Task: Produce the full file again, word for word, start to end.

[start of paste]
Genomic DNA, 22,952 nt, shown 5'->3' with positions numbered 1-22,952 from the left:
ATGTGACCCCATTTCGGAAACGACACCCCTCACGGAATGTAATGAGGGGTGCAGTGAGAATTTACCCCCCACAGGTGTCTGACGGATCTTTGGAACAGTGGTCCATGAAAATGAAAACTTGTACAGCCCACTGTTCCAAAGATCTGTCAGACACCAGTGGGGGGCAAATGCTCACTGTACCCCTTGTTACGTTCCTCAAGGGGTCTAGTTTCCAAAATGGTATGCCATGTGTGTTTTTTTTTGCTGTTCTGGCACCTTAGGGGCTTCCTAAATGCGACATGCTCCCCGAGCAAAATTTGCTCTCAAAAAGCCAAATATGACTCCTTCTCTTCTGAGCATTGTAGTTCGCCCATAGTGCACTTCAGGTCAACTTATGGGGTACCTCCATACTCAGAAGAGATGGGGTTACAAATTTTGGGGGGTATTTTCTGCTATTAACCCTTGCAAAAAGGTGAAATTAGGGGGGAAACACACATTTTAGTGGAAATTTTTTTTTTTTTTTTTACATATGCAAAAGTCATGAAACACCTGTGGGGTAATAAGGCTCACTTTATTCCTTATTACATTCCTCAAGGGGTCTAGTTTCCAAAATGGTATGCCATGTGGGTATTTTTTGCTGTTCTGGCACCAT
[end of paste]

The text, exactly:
Genomic DNA, 22,952 nt, shown 5'->3' with positions numbered 1-22,952 from the left:
ATGTGACCCCATTTCGGAAACGACACCCCTCACGGAATGTAATGAGGGGTGCAGTGAGAATTTACCCCCCACAGGTGTCTGACGGATCTTTGGAACAGTGGTCCATGAAAATGAAAACTTGTACAGCCCACTGTTCCAAAGATCTGTCAGACACCAGTGGGGGGCAAATGCTCACTGTACCCCTTGTTACGTTCCTCAAGGGGTCTAGTTTCCAAAATGGTATGCCATGTGTGTTTTTTTTTGCTGTTCTGGCACCTTAGGGGCTTCCTAAATGCGACATGCTCCCCGAGCAAAATTTGCTCTCAAAAAGCCAAATATGACTCCTTCTCTTCTGAGCATTGTAGTTCGCCCATAGTGCACTTCAGGTCAACTTATGGGGTACCTCCATACTCAGAAGAGATGGGGTTACAAATTTTGGGGGGTATTTTCTGCTATTAACCCTTGCAAAAAGGTGAAATTAGGGGGGAAACACACATTTTAGTGGAAATTTTTTTTTTTTTTTTTACATATGCAAAAGTCATGAAACACCTGTGGGGTAATAAGGCTCACTTTATTCCTTATTACATTCCTCAAGGGGTCTAGTTTCCAAAATGGTATGCCATGTGGGTATTTTTTGCTGTTCTGGCACCAT